So wrote the author, art historian and folklorist Just Mathias Thiele (1795-1874) when describing Bakkehuset's yellow drawing room with its emblematic table, around which the personalities of the Golden Age gathered. Gatherings in this corner-room could develop into fully fledged literary symposia where the guests played with classic texts, juggled with rhyme, verse, form and content. Round the table the participants figuratively manoeuvred, joined in the cut and thrust, and young romantic poets read aloud from their works before they were published. During these meetings, where guests came to discuss, read aloud and critique each other, a fantastically diverse and creative community developed which did not confine its discussions to the arts but also science and the state of society in general.
This corner-room, with its table, was not just used by visitors; it was a practical space where Kamma Rahbek would sit in the course of a day and write her correspondence. She drew, painted and arranged flowers from her garden. It was here that she put together her boxes that in time became famous. Occasionally these materials would have to give way for tea accompanied by sweets, preserves and Christmas biscuits and later a modest meal. Food was the foundation of the community, creating a sense of ease and belonging.
Kamma and Knud Lyne Rahbek belonged to Copenhagen’s upper class but life in Bakkehuset was relatively modest and without excess. Companionship, friendly teasing and supportive dialogue were instead the defining characteristics of a social gathering in their home. Simplicity was partly a matter of financial necessity, but was also seen as a virtue by the Rahbeks.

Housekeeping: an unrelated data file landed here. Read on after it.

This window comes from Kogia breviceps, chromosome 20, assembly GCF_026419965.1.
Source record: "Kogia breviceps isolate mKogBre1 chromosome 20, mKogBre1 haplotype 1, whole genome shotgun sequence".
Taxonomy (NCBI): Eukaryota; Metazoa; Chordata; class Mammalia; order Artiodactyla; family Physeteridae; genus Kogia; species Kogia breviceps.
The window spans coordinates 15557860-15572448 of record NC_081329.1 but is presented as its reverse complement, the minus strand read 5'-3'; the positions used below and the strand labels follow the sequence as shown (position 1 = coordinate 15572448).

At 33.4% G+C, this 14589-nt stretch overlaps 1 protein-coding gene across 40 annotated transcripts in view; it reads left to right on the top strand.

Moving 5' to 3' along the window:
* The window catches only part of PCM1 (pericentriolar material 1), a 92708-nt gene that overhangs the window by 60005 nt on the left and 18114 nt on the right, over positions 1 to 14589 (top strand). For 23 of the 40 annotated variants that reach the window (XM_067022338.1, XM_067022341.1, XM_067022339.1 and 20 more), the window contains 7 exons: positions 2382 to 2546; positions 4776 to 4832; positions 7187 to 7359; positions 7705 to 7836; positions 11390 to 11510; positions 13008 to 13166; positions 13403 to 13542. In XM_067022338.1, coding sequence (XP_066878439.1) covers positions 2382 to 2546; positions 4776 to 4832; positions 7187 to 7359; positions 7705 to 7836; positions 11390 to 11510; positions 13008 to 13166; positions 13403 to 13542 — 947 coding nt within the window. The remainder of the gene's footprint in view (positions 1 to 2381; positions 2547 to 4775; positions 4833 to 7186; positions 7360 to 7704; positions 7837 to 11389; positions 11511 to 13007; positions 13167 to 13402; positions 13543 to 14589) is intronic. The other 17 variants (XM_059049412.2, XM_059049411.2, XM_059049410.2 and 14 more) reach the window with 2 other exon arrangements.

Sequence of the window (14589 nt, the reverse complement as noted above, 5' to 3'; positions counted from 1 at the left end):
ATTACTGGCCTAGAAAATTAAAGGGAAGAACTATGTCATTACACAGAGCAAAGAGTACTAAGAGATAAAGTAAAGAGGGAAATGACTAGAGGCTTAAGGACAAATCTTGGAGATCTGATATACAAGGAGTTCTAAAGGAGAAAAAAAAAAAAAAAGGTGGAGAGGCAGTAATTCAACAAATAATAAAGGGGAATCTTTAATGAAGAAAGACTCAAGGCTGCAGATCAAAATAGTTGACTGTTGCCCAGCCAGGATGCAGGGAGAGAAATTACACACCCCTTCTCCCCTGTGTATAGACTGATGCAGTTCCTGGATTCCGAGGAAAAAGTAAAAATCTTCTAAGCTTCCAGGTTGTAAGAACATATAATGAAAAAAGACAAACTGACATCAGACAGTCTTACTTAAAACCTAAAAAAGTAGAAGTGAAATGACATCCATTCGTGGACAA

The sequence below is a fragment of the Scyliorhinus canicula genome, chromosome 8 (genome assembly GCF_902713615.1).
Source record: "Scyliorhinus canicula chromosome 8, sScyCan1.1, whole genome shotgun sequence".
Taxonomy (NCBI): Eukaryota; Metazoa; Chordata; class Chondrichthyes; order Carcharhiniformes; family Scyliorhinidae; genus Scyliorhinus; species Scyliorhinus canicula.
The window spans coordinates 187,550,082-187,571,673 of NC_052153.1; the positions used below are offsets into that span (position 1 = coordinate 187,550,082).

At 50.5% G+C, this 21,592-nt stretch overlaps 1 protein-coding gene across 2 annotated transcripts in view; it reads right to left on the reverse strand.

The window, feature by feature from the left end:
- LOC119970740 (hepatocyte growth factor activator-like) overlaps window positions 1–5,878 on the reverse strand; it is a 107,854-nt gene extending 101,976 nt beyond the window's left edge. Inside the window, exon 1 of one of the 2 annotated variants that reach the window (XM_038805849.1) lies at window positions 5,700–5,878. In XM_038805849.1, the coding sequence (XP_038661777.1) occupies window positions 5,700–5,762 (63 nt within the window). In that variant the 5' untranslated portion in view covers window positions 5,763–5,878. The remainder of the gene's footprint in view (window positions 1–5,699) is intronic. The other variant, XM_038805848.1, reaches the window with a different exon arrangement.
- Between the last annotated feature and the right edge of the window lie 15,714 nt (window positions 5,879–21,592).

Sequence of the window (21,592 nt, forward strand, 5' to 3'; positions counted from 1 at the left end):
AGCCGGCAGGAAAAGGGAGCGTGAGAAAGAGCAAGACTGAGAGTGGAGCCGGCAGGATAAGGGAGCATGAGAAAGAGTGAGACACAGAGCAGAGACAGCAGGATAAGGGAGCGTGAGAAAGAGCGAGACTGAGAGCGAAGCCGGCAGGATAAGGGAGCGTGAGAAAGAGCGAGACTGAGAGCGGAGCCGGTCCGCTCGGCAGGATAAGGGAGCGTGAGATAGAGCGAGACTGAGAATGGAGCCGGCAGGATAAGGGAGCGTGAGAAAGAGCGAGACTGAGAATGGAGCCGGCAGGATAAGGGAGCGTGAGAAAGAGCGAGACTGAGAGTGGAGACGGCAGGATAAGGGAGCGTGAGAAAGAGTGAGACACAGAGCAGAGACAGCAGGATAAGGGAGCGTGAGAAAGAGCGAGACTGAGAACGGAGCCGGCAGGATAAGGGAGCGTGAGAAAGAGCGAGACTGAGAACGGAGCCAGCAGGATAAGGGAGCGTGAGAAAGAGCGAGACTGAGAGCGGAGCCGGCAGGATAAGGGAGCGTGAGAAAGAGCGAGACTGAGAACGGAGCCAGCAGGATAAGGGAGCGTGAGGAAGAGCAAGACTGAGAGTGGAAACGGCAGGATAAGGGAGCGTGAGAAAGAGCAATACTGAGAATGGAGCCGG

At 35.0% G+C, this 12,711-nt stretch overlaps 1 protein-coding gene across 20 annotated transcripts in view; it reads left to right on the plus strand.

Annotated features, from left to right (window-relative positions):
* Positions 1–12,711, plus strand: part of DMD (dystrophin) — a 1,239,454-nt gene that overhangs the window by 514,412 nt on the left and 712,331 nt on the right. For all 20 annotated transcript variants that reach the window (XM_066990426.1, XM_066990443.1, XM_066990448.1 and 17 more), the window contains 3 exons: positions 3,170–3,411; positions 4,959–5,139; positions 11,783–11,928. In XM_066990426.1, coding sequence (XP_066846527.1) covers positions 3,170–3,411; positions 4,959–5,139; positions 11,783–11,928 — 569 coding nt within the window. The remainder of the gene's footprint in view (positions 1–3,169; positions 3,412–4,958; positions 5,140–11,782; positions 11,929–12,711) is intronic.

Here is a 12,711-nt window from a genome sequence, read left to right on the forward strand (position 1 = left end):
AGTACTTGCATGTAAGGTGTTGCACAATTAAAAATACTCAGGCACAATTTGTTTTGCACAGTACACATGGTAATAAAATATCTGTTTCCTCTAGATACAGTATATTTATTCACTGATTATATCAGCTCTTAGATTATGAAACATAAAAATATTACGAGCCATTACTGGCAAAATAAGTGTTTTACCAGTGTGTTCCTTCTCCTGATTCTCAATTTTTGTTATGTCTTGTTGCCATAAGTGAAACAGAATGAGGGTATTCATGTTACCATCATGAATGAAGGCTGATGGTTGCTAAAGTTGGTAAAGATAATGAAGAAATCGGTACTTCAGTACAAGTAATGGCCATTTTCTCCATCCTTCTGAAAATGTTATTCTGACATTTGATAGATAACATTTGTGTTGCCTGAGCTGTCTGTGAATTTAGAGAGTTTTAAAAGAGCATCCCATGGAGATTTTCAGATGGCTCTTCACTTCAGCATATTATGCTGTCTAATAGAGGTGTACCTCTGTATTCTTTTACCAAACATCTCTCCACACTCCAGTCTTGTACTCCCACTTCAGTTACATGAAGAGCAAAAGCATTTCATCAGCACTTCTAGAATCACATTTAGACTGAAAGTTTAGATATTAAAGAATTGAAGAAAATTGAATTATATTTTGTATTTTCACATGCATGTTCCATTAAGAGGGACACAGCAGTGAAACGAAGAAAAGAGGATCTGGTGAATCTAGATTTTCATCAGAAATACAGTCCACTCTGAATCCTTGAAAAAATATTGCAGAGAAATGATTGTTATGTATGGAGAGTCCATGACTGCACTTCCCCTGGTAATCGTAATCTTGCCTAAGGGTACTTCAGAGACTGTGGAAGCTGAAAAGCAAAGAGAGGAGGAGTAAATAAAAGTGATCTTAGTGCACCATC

Large parts of Danish cultural life took place in people's private homes in the first part of the 19th century and this is one of the many things that one can experience at Bakkehuset today.

Read more about Bakkehuset's social circle.

 

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Painted portrait of Sophie Ørsted (sister to the poet Adam Oehlesnchläger). Portrait bust of the dancer and muse Ida Brun (made by sculptor Bertel Thorvaldsen)

 

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Knud Lyne Rahbek's office

 

The Author’s Office

Knud Lyne Rahbek was a theatre and literary critic, a publisher of periodicals and the author of novels, plays, bawdy drinking songs and non-fiction works. At Bakkehuset you can visit his workshop, the place that was the wellspring of it all. The room still has his original desk and bookcases. When Rahbek actually inhabited the room it was filled with papers and stacks of books. It was a place where creative chaos reigned; Rahbek even had canaries flying freely around the room. Quills, ink and paper were the most important tools of the author and at one time the room would have been dominated by the characteristic scratch of pen on paper. Rahbek was a man of the enlightenment and his lifelong goal was to increase knowledge and learning. Although his works are seldom read today, in his time he was an important arbiter of taste and his role as creator of an intellectual network had a huge influence on the generation of writers that came in his wake.

 

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Portrait gallery in the garden room

 

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One of Kamma Rahbek's boxes with miniature painting in the lid